Adults on Mission

Are You Listening?

My toddler, positioned on my left hip, was jabbering away. Suddenly he realized I wasn’t listening. With his two chubby hands, placing one on each side of my face, he turned my head so it was positioned directly in front of his face. Happy that he now had my full attention, he continued to speak to me as if I understood every word. That scenario happened almost 38 years ago and I still find myself having a problem listening with my full attention.

Listening is something which does not come naturally to us. In our selfishness we talk first and listen lastly. Listening is a skill, an art. It means consciously making the effort to listen with our mind and hearts, being intentional and disciplining ourselves to learn the skill. Listening involves all of you. It is eye to eye contact with full attention devoted to the person who is sharing.

Over the years God has placed women in my life who have listened in that way. Ears attuned to my joys, sorrows, problems, and giving me their undivided attention. They have listened, prayed and invested in my walk with Christ. Are you that kind of listening friend?

Starting Over Again

For Loren and Karen Dickey, the beginning of 2017 brought many challenges as they moved from Veracruz, Mexico, on the Gulf Coast inland to the Bajío. This region is considered the “Heart of Darkness,” the least reached area in Mexico, where only about 2% are Christians. This was the Dickeys’ fourth move in 18 years as International Mission Board missionaries in the Americas (having served in Nicaragua, Chile, Peru, and Mexico), but they sensed that they were “starting over again.”

From the onset, the couple knew this move would be different. Even though they only moved to another state in Mexico, they are learning the culture of the Bajío. They are also “still getting a grasp on Mexican Spanish,” which is different from the Spanish they’ve used before.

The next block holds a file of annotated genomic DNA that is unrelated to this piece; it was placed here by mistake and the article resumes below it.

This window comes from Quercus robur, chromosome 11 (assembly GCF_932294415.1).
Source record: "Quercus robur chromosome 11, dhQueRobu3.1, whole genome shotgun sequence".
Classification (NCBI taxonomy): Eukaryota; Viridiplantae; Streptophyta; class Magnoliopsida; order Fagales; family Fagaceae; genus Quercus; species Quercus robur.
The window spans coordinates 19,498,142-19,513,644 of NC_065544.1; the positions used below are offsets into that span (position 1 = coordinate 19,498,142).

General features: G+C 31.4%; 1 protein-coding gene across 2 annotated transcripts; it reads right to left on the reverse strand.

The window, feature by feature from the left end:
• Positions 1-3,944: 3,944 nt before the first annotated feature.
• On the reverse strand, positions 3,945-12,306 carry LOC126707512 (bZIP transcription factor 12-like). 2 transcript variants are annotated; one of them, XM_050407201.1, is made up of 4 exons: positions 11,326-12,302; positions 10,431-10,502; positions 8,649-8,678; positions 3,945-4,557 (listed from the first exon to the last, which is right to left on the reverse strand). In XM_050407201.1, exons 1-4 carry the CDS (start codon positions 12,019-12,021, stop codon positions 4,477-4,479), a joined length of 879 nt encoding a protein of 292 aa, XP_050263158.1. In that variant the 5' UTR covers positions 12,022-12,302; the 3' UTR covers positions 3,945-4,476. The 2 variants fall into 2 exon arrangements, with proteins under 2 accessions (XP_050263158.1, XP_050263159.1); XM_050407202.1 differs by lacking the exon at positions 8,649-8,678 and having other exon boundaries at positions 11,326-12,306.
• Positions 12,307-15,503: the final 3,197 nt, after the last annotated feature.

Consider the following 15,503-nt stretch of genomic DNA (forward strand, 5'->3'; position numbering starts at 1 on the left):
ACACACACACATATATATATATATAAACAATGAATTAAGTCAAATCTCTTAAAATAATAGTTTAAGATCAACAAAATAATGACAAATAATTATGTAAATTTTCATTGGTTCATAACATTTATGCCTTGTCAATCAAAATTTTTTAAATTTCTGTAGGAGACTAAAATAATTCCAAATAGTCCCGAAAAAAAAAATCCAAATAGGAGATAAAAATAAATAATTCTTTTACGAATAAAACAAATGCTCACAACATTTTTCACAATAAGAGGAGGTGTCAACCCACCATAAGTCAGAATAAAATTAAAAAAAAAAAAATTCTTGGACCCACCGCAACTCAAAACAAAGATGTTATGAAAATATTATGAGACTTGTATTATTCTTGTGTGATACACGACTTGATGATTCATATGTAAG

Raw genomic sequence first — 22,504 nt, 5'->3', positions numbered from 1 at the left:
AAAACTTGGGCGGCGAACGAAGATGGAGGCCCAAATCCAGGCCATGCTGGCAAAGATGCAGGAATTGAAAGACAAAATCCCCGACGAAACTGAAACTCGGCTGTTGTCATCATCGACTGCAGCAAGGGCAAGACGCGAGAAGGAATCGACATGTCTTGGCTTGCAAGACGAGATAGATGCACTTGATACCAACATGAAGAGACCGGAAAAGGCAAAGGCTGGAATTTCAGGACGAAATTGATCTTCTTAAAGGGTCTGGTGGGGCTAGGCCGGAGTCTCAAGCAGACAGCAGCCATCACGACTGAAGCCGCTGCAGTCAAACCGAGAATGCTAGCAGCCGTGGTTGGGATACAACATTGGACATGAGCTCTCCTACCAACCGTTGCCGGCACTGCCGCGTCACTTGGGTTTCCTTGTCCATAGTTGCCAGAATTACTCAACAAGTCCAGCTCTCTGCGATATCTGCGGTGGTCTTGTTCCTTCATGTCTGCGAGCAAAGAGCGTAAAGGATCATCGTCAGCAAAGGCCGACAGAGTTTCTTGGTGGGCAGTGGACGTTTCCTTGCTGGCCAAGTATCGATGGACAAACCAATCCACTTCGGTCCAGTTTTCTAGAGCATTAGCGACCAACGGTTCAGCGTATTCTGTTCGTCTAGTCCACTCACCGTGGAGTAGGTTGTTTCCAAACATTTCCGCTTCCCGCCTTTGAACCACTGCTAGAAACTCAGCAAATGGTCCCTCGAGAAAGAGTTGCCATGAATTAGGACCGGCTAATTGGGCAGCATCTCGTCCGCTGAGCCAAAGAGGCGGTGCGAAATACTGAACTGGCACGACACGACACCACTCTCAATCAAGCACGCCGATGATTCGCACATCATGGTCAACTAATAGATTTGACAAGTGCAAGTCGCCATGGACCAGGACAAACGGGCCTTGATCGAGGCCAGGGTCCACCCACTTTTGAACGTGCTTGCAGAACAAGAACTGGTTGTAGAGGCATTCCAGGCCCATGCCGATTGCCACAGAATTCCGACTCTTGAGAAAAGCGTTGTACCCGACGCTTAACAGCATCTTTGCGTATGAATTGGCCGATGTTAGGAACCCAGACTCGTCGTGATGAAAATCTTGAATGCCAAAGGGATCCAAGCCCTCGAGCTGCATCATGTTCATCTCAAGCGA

Law Enforcement Ministry: Offer “Peace”

Reading the headlines of the newspaper or a news website can fill your mind with fear instead of peace. Over the past week, I’ve seen articles about a mentally challenged man beaten and abused by teenagers, a shooting at an airport, and drug busts. Crimes are being committed every day. How does a society deal with those who go against the laws of the land? It begins with the men and women who take an oath to protect and serve the citizens of this country.

There is a huge need to minister to these dedicated individuals who are on call 24/7 and put their lives in harm’s way. Here are some ways you can show your support:

Pray specifically for law enforcement officers and their need to know Christ. Pray for opportunities to share the good news and build relationships. Obtain a roster and pray specifically for protection, health, officers’ families, wisdom, discernment, and the ability to make quick and rational decisions.

Missionary Spotlight Update: David and Regina White

Missionaries David and Regina White in Guatemala share that the believers in Nearar are making an effort to share the gospel in the Nenoja area, which is about an hour’s mountainous walk away. The Whites share that the citizens of the spiritually dark Nenoja area have been resistant to evangelical efforts thus far but believers from Nearar have been attempting to visit in the area every Saturday. Pray for the family in Christ of Nearar as it leads the effort to reach those in Nenoja and for the lost who need the hope of Christ. Additionally pray for the church in Nearar as it pursues building a facility in which to worship.

The Whites ask for continued prayers for their Sunday Bible studies in Nearar and Thursday gatherings in Muyurco. Additionally they will be participating in and encouraging Bible studies on Sunday evening in Chiquimula and Zacapa for which they covet your prayers. Lastly lift up the Whites as they continue work this spring while transitioning to depart for stateside assignment in July.

Get Plugged In

Arriving in Kailua-Kona, Hawaii, NAMB church planter Jay Parks knew building relationships was vital to building New Life Church. When his son got involved in soccer, Jay attended practices and games, looking to “plug in where families already were,” he says. He soon began coaching, and after a year-and-a-half, he has met many families through it.

Jay and his wife April also committed to engage two families a week by inviting them to dinner, hosting over 100 families so far.

“This shifts a focus from just inviting them to church to simply trying to get to know them,” he affirms.